The tragic tale of the unfortunately scooped diver has been with us at least since 1987:
Fire Authorities in California found a corpse in a burnt out section of forest whilst assessing the damage done by a forest fire. The deceased male was dressed in a full wetsuit, complete with a dive tank, flippers and face mask. A post mortem examination revealed that the person died not from burns but from massive internal injuries. Dental records provided a positive identification. Investigators then set about determining how a fully clad diver ended up in the middle of a forest fire. It was revealed that, on the day of the fire, the person went for a diving trip off the coast — some 20 kilometers away from the forest. The firefighters, seeking to control the fire as quickly as possible, called in a fleet of helicopters with very large buckets. The buckets were dropped into the ocean for rapid filling, then flown to the forest fire and emptied. You guessed it. One minute our diver was making like Flipper in the Pacific, the next he was doing a breaststroke in a fire bucket 300m in the air. Apparently, he extinguished exactly 1.78m (5’10”) of the fire.
Told at various times as having happened in California or France, to date there’s not been so much as one charred scuba diver recovered from the aftermath of a forest fire in either location. (You’ll also sometimes hear of a fisherman found in a tree, still determinedly clutching his fishing pole even in his extra-crispy state of final repose. None of them has been found, either.)
Which is not too surprising — the technology governing both bucket- and scoop-style water bombers rules out anyone being taken up with a load of water.
The intake of the largest helibucket is a one-foot ring. Although thousands of gallons of water can be carried in the largest “bambi bucket,” it all gets in there through that one-foot opening, an aperture far too minuscule for even a small person to be pulled through, let alone a typical-sized man dressed in scuba gear.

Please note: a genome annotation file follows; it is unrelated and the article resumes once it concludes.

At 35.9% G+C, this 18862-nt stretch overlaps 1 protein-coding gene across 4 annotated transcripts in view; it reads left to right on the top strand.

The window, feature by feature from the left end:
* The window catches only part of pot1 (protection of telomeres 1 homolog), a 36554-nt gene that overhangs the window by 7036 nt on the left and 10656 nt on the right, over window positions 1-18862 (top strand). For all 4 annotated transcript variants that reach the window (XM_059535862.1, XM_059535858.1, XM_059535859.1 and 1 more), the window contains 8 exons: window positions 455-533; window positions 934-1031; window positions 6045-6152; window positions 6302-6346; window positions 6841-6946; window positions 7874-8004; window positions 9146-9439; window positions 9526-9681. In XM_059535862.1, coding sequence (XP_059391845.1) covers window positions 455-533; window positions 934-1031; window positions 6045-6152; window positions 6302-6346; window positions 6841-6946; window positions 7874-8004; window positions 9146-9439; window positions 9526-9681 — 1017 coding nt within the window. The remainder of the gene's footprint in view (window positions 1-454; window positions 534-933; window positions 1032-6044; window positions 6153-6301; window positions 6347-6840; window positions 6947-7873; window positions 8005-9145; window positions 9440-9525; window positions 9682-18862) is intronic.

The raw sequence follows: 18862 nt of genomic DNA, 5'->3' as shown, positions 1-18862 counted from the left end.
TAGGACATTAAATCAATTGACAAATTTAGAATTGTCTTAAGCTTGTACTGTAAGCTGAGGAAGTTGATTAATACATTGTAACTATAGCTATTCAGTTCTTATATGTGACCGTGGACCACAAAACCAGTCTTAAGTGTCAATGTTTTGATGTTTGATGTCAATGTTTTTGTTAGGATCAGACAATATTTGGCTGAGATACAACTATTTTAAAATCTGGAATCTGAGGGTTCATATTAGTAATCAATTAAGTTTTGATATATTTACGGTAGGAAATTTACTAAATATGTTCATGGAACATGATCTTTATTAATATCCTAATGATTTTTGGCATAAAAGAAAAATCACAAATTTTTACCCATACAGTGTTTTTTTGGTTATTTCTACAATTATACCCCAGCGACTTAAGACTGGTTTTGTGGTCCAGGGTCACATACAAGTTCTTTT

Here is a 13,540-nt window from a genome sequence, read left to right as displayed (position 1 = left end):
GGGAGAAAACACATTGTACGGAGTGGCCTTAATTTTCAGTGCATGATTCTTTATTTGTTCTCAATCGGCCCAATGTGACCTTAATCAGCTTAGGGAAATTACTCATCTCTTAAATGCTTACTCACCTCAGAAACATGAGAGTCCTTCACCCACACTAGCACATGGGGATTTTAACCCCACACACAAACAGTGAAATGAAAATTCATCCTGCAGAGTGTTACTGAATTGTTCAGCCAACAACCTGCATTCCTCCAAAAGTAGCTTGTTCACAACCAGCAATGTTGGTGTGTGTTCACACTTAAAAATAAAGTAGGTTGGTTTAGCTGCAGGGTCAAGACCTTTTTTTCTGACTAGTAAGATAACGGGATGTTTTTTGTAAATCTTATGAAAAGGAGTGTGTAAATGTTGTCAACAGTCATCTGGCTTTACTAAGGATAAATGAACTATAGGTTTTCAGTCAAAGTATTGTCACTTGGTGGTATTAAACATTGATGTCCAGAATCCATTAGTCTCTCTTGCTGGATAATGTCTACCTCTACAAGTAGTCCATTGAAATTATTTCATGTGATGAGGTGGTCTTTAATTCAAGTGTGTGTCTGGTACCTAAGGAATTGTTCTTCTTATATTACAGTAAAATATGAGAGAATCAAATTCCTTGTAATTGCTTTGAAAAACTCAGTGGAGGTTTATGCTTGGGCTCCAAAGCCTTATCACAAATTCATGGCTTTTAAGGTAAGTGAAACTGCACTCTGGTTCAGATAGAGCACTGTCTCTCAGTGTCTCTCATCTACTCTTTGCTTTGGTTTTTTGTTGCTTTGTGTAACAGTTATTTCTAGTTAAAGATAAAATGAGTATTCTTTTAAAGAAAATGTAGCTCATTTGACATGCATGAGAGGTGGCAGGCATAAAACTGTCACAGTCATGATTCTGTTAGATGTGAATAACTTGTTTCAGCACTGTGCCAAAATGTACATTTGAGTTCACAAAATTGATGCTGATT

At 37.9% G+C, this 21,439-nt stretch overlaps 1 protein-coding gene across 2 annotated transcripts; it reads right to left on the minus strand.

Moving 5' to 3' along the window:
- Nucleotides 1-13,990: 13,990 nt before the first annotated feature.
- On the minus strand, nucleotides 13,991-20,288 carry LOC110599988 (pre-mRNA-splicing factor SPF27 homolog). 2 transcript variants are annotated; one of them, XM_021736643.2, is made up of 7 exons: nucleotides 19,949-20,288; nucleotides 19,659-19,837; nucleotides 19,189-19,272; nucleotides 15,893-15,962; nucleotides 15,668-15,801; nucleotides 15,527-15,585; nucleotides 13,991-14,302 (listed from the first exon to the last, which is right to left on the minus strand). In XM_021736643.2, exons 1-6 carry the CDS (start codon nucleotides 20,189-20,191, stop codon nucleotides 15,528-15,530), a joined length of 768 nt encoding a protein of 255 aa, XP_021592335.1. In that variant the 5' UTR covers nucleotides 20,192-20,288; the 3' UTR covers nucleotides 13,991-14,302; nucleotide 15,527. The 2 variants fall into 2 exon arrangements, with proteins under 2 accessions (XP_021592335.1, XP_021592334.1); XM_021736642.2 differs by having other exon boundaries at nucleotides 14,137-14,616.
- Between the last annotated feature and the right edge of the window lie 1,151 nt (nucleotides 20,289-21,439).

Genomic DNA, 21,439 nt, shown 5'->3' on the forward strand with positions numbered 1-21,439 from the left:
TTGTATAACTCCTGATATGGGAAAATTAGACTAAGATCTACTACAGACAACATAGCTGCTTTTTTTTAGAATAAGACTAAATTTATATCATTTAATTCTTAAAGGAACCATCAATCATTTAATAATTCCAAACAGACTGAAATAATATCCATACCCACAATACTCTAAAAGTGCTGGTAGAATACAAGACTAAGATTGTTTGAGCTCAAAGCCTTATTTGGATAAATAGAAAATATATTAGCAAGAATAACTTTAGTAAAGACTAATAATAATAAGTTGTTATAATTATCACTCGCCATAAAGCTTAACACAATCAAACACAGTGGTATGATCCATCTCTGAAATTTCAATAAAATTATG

Bombardier water bombers typically have two intakes, but both are 4 inches by 10 inches, far too small to get a diver through. Further, these intakes are protected by grilles.
Helitankers (choppers bearing a fixed tank) suck up water through a hose known as a “donkey dick.” The opening to this hose is only a couple of inches in diameter.
Though it’s impossible to be scooped or sucked up into a water bomber, there has been at least one injury to a swimmer resulting from coming too near to one while it was in the process of reloading. In 1998, a swimmer in Corsica was caught in eddies caused by a Canadair and thrown against a landing stage. She suffered a bruised leg.
It’s been suggested the legend’s origin lies in a collection of “how did this person die?” puzzles, this particular one presented as “The charred body of a scuba diver was found high in a tree after a forest fire — how did he get there?” Hypothetical stories have a way of being later remembered as real occurrences, and that likely could have happened here. (Visit the Ronald Opus page for an example of this sort of transmutation.)
The appeal of this legend lies in a combination of a few factors:
- People are endlessly fascinated by “dumb way to die” stories.
- It speaks to our fear of being caught in the wrong place at the wrong time, of dying in a freak accident.
- The puzzlement of the authorities is seen as amusing as the readers have already figured out what must have happened and thus get to enjoy an “I’m smarter than they are!” moment. (Would the JATO legend be nearly as popular if it didn’t start out with the Arizona Highway Patrol trying to solve the mystery of how the car had come to be embedded in the cliff?)
Scuba divers are repeatedly asked about this tall tale. Their ongoing annoyance with this question — How many times can one say “No, it never happened” without losing patience? — inspired one to invent the tongue-in-cheek sport of “Fire Diving”. Those unfamiliar with the pastime will want to visit his Fire Diving page.
Sightings: Look for mention of this urban legend early in the 1999 film Magnolia. Also, the 1997 Mordecai Richler novel Barney’s Version and the 1989 Peter Mayle novel A Year in Provence make use of the legend. An episode of CBS’s CSI: Crime Scene Investigation (“Scuba Doobie-Doo,” original air date 25 October 2001) was based on this legend.